Hyaluronic acid (HA) is a high value, naturally occurring polysaccharide that has widespread biomedical application. Although most HA is commercially extracted from animal tissues, there has been an increasing trend towards microbial production, since the capsules of certain streptococci are composed of human-identical HA. The main objective of this thesis was to investigate the effect of selected culture conditions on the partitioning of HA between capsular and soluble forms and the growth and production of HA in cultures of Streptococcus zooepidemicus.
To determine accurately the effect of a culture variable on HA synthesis, it was essential to develop a method of measuring total HA (tHA) concentration, comprising both solubilised HA (sHA) and capsular HA. From a study of capsule removal treatments, incubation of samples in 0.05% (w/v) sodium dodecyl sulfate achieved complete and non-destructive capsule removal in 5 minutes. Using this technique, a quantitative measure of the specific capsule content (SCC) was obtained. Batch fermentation studies in which tHA concentration was measured showed that two variables, culture pH and aeration, had a profound effect on HA biosynthesis. In contrast, agitation (between 300 and 600 rpm) had no effect. The optimum pH for HA production from glucose-yeast extract medium by S. zooepidemicus was 6.7 (± 0.2) under anaerobic conditions, with specific glucose consumption and tHA synthesis rates of 4.0 and 0.26 g g-1 h-1, respectively. Outside this range, tHA production was poor. Aeration improved the tHA yield from glucose by as much as 20%, compared to anaerobic cultures. However, tHA production was insensitive to aeration rates between 0.1 to 1.0 L min-1.
Using transmission electron microscopy and high performance liquid chromatography-size exclusion column techniques, capsule size of S. zooepidemicus cells from stirred batch cultures was found to vary significantly depending on culture conditions. Whereas cells from anaerobic cultures had only small capsules (SCC = 0.1 gHA gDW HA-free-1), those from cultures with aeration or low agitation (300 rpm) possessed very large capsules, with the SCC as high as 0.3 g g-1. However, the presence of large capsules presented little barrier to the transport of substrates and products, into and out of the cells since the specific rates of glucose consumption were similar. Solubilisation of capsules into the broth was found to be mostly shear dependent as the rate of sHA production at 300 rpm was 80% that at 600 rpm (0.35 g L-1 h-1), however the tHA production rates were identical. This is in contradiction to previous reports by others who concluded that lower agitation resulted in lower rates of HA synthesis, but who only mentioned sHA concentrations. It is clear that analysis based on sHA measurement alone is misleading.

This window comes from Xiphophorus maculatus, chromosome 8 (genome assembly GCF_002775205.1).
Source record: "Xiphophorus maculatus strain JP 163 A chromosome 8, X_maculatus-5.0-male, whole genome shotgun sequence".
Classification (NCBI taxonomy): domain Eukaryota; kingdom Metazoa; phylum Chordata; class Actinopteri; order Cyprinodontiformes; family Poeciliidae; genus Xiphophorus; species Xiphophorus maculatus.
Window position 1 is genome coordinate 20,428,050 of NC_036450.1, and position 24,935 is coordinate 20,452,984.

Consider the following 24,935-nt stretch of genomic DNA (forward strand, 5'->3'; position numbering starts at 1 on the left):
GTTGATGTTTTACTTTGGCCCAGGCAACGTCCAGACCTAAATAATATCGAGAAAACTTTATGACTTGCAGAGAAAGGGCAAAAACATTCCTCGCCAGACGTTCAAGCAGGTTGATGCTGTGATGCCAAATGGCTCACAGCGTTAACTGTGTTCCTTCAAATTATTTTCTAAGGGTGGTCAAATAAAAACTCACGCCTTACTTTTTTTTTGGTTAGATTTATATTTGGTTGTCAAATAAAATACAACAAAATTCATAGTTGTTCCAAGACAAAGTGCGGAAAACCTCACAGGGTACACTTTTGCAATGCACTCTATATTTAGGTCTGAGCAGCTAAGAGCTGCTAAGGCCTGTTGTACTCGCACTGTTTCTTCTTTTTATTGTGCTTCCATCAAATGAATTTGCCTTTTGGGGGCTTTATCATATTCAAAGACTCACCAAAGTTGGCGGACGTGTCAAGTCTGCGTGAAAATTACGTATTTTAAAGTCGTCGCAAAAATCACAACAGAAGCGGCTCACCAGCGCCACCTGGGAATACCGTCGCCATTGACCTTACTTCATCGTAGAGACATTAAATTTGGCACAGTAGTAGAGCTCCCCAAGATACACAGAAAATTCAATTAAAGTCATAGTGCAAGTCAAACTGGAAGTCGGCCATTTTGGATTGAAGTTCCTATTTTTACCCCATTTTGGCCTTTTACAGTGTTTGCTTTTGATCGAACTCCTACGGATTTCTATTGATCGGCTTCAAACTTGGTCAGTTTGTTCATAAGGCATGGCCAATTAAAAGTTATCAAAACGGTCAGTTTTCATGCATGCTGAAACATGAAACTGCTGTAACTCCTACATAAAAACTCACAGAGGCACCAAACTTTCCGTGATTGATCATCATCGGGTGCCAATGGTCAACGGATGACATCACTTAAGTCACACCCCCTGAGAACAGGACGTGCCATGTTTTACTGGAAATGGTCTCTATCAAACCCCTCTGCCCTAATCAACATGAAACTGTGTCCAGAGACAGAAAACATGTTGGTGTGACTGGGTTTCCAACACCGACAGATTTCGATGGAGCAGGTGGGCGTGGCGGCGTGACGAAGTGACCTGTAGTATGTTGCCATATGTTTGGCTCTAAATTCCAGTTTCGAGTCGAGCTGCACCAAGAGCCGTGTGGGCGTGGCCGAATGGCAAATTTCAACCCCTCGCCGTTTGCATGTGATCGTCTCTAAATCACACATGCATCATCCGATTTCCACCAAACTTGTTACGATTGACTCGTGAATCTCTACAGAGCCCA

Growth and product formation, including HA biosynthesis, were inhibited by lactate, the main catabolic product of S. zooepidemicus, in a concentration-dependent manner. The inhibition was observed under both anaerobic and aerated conditions. At broth lactate concentrations above 39 g L-I, HA biosynthesis was reduced significantly. Inhibition was also characterised by a reduction in glucose uptake rate and metabolic energy production (based on the concomitant fall of lactate production rate). Although lactate production was significantly suppressed under glucose limited conditions, the productivity of the culture, including HA synthesis, was markedly reduced.
HA production was higher under aerated conditions, however biomass yield and specific growth rate of S. zooepidemicus was lower compared to anaerobic cultures. The reduced biomass growth under aerated conditions was hypothesised to be due to H202 inhibition, since H202 was qualitatively detected in S. zooepidemicus aerated cultures and its growth in anaerobic culture with added H202 was inhibited. A structured model, which successfully described anaerobic HA fermentation by S. zooepidemicus, was extended to describe HA fermentation under aerated conditions. The model incorporated oxygen metabolism and growth inhibition by H202. The model was shown to fit experimental data better when H202 inhibition kinetics were included than without. Model-based studies suggests that the toxic effect of H202 on S. zooepidemicus was severe and the removal rate of this metabolite would be high, therefore the level of hydrogen peroxide in the medium was expected to be small. Since growth and HA production compete for energy as well as glucose-derived precursors, the improved HA production observed under aerated conditions was attributed to the partial inhibition of growth, most probably by H202.